Finally, to what poisons have we been inadvertently exposing our patients?
Better check your pockets and your walls. First OSHA ruled that the guaiac developer was a poison and should not be taken into patient care areas. No problem, we just switched technologies for testing for occult blood. After that, OSHA declared that KOH is also poisonous and cannot be kept in patient care areas. Fortunately, we do not need KOH for microscopic evaluation of vaginal specimens. Diluting the specimen in normal saline is much more effective for visualizing the pseudohyphae of candida albicans, for revealing clue cells, and for maintaining the morphology of the trichomonads. But then, we were told to remove from our walls the ampuls of ammonia and to remove them also from the crash carts. It seems that breathing ammonia can trigger severe attacks in asthmatics, as can the fumes from alcohol wipes. All we are left with in reviving women who have suffered vasovagal reactions is physical stimulation and oxygen therapies. We can be more aggressive in trying to prevent such loss of consciousness by telling women about lower body skeletal muscle tensing maneuvers before we start procedures that might lead to a syncopal event.[2,3,4]
Bare-handed, bare-forearmed with form-fitting clothes, and we rub elbows with our patients and swab down the exam table and all the surfaces her germ-laden progeny may have contaminated before we let the next round of folks into our exam rooms. So there we have it. I am reminded of the TV commercial with the little beagle kept by his family in a long clear plastic tubing to protect him from insect infestation until they discover the advertiser’s product and free him. We cannot put our patients in germ-free bubbles in our offices, but we can rethink many of our traditional professional and social practices to reduce their exposure to potential pathogens. Old habits will be hard for us to break, and may be even harder for us to explain to our patients. But Hippocrates is here to guide us, “First, do no harm.” Let’s do a virtual high 5 for good luck.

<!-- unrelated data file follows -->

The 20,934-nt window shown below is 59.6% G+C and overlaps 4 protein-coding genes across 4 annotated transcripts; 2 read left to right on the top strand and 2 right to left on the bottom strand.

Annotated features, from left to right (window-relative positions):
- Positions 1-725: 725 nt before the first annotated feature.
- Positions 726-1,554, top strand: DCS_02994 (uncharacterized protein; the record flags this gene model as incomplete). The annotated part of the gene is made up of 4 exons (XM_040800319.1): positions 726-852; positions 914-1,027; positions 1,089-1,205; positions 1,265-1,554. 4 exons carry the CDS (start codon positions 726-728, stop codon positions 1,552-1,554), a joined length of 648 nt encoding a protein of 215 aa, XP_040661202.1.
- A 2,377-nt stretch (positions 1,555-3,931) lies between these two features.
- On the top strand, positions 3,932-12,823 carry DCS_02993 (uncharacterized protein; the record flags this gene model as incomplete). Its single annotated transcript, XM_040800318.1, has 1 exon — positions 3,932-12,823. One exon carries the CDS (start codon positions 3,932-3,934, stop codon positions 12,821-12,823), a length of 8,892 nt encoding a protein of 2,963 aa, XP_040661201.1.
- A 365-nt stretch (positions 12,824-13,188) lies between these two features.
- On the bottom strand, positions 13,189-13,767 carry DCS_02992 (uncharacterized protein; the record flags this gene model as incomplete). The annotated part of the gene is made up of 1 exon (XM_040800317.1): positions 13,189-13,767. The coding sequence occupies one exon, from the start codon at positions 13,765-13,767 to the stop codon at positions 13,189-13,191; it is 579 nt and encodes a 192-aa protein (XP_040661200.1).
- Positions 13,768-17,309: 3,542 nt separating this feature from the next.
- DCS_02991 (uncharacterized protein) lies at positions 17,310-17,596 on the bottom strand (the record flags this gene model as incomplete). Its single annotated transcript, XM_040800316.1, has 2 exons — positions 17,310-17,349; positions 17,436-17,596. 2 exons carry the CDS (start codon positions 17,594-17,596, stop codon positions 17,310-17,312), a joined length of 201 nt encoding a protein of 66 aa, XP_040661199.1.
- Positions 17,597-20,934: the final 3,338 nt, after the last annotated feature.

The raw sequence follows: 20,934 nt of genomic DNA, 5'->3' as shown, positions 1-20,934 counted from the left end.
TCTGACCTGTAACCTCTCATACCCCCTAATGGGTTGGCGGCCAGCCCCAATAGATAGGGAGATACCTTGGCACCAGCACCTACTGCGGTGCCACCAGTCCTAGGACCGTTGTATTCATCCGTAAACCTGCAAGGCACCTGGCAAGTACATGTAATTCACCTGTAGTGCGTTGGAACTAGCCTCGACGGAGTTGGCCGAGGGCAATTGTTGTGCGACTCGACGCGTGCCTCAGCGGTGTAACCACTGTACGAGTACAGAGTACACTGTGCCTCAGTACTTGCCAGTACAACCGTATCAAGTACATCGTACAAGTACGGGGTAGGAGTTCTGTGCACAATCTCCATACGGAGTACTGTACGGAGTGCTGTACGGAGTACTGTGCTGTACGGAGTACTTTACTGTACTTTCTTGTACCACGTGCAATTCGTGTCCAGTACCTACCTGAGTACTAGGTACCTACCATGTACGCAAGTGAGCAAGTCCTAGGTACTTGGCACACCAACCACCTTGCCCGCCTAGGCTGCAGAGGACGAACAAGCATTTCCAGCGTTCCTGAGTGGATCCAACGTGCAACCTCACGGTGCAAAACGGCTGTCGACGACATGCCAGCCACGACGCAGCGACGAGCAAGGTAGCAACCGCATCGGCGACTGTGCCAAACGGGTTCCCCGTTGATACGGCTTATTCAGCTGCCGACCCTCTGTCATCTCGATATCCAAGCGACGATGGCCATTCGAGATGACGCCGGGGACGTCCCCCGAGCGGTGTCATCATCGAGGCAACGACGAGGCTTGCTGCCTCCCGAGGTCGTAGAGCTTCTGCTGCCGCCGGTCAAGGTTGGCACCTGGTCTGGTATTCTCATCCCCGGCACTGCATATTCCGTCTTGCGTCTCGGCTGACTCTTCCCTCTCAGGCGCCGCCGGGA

- Sklansky M, Nadkarni N, Ramirez-Avila L. Banning the Handshake From the Health Care Setting. JAMA. 2014 May 15. doi: 10.1001/jama.2014.4675. [Epub ahead of print]
- Krediet CT, Go-Schön IK, van Lieshout JJ, Wieling W. Optimizing squatting as a physical maneuver to prevent vasovagal syncope. Clin Auton Res. 2008;18(4):179-86.
- Krediet CT, de Bruin IG, Ganzeboom KS, Linzer M, van Lieshout JJ, Wieling W. Leg crossing, muscle tensing, squatting, and the crash position are effective against vasovagal reactions solely through increases in cardiac output. J Appl Physiol (1985). 2005;99(5):1697-703.
- France CR, France JL, Patterson SM. Blood pressure and cerebral oxygenation responses to skeletal muscle tension: a comparison of two physical maneuvers to prevent vasovagal reactions. Clin Physiol Funct Imaging. 2006;26(1):21-5.
—Anita Nelson, MD, Professor of Obstetrics-Gynecology, David Geffen School of Medicine at UCLA